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The rich aroma that forcibly interrupts the story. The deep taste that makes even a zombie's eyes pop out. When you are tired of a confused story. For you, who know the difference, try Dog Blend.
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"In a movie, every action must have some semblance of reality," says a man who has just opened his belly up to expose a bunch of fake looking sausage links inside, "otherwise, I would just be some fool fiddling with his guts."
This wacky yet profound scene is exactly the sort of stuff you can expect for 90 minutes of beard-stroking, mind-fudging fun. As if making fun of itself, the movie takes us into surrealistic territory that would make Terry Gilliam faint. Shot entirely in a movie theater with only a minimal amount of props to denote location changes, this is the 2nd most minimalist film I've ever seen (the 1st being "Dogville" shot entirely on a stage with chalk outlines of a "town"). But don't let that scare you off; the visuals are anything but boring. There is a certain visual intensity that couldn't be created any other way.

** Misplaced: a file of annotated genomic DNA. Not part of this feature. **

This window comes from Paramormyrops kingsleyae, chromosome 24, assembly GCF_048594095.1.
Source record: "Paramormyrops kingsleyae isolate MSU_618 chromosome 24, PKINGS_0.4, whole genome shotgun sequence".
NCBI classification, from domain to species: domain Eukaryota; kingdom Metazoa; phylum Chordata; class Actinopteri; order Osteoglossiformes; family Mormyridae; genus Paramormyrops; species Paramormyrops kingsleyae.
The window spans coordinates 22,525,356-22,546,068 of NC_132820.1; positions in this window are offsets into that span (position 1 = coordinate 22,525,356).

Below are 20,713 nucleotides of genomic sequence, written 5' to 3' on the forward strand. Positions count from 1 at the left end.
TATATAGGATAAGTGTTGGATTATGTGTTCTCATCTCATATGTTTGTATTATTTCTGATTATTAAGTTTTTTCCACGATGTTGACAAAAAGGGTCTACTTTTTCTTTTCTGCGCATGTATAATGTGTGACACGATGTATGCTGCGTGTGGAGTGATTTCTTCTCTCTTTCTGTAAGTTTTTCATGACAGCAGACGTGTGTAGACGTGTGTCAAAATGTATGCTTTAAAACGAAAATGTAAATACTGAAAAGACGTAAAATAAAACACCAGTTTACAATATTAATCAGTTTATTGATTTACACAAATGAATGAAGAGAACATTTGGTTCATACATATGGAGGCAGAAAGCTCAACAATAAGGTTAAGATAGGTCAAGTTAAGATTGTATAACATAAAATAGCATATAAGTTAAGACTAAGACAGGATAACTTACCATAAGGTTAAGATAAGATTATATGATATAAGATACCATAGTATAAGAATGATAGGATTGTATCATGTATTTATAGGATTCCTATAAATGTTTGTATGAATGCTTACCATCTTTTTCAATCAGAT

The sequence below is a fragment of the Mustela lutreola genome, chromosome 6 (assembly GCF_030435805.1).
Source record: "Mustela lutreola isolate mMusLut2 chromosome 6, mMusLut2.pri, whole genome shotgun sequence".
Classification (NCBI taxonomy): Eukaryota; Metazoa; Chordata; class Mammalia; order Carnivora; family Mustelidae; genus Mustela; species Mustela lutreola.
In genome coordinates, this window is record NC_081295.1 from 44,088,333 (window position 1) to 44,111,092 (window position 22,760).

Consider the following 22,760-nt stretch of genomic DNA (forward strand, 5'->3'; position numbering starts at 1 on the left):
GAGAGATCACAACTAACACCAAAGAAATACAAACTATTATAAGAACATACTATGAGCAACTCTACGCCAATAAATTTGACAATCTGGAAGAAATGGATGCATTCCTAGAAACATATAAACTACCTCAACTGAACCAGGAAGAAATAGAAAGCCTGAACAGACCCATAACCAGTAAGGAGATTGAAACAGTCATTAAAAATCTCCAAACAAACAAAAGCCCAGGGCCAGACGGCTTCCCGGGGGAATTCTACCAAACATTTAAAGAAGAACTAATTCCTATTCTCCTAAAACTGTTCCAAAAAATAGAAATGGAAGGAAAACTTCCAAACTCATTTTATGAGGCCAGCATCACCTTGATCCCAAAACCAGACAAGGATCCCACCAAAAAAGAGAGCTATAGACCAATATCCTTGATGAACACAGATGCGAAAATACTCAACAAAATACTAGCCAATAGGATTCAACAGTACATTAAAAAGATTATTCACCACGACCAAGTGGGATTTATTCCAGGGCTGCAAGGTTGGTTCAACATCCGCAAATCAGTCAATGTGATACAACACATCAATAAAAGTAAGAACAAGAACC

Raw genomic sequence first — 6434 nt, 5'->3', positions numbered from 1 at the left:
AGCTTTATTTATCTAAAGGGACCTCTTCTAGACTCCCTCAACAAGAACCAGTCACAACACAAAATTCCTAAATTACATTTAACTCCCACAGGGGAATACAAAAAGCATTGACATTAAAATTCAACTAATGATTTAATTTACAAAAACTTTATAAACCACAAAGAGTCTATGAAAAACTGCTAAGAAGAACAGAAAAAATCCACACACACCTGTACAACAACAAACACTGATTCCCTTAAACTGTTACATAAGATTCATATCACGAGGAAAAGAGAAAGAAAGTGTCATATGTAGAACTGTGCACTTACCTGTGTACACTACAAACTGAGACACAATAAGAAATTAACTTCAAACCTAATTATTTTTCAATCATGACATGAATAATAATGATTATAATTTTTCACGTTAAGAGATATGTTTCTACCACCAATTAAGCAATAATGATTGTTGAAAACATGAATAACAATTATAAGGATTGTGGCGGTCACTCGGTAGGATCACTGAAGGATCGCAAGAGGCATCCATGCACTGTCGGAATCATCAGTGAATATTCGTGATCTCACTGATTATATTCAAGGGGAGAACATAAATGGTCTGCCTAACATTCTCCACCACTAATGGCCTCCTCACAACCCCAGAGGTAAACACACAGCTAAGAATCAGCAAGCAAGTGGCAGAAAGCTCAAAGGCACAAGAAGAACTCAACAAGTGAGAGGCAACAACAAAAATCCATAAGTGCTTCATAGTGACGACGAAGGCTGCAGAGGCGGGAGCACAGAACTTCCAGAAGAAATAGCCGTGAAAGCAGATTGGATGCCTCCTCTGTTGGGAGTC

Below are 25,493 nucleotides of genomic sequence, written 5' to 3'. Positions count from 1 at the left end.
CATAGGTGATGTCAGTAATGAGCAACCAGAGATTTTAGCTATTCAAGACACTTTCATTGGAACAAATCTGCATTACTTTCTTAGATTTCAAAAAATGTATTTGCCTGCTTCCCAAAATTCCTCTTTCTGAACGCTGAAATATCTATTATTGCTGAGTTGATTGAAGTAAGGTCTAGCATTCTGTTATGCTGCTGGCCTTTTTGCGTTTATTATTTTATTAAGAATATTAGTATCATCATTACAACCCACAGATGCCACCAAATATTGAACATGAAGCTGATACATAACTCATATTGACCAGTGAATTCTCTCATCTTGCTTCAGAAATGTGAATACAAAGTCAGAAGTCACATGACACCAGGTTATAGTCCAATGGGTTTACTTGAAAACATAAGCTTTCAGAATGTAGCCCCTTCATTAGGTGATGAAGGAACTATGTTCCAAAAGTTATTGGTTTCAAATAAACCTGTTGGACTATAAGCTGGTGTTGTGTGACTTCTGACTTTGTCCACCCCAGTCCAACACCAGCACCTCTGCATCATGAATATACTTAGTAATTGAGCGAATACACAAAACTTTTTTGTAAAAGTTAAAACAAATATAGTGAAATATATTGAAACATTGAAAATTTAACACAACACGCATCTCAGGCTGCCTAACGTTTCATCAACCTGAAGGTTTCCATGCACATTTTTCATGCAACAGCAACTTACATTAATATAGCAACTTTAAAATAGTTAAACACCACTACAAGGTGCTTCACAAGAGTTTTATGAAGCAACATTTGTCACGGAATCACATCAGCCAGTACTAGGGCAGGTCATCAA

The plot (although it isn't really the focus) is about a "migrant animation director" who is called in to finish an anime film after the original director mysteriously disappears, leaving almost no clues as to what he was up to. Methodically, the new director begins to piece together his predecessor's work but not so much in a literal sense as a philosophical sense. Herein lies the beauty of this film because there are some absolute gems of wisdom unearthed in his interviews with the crew: thoughts on the very nature of art & film and their purpose in the world. If you're an artist, musician, or particularly a filmmaker, you'll find yourself soaking up every word, despite their deceptively bizarre & corny presentation (like the guy I mentioned who's fiddling with his guts).
Oh, and did I mention that the crew begins to be killed off one by one in the most ridiculous ways? And I almost forgot to mention the strange ghost who appears from time to time. There's definitely a lot going on that'll spin your head. But the point is, as one character says in the beginning, a movie makes its own rules.
Definitely one of the best surrealistic films I've seen, "Talking Head" takes its place alongside my other favorites: Jan Svankmajer's "Faust" (which uses an odd blend of actors and life size marionette puppets), "Dark Mind" (an underrated indie gem about nerdy inventor who believes he's being tailed by the Russians), the aforementioned "Dogville" (an unsettling metaphor for human society) and the godfather of them all, Orson Welles' "The Trial". In "Talking Head" the comedy is the most pronounced, making it perhaps the most fun of the lot, but at the same time it packs some of the most challenging ideas making it one of the hardest to digest. In any case, "Talking Head" is a total mind trip.
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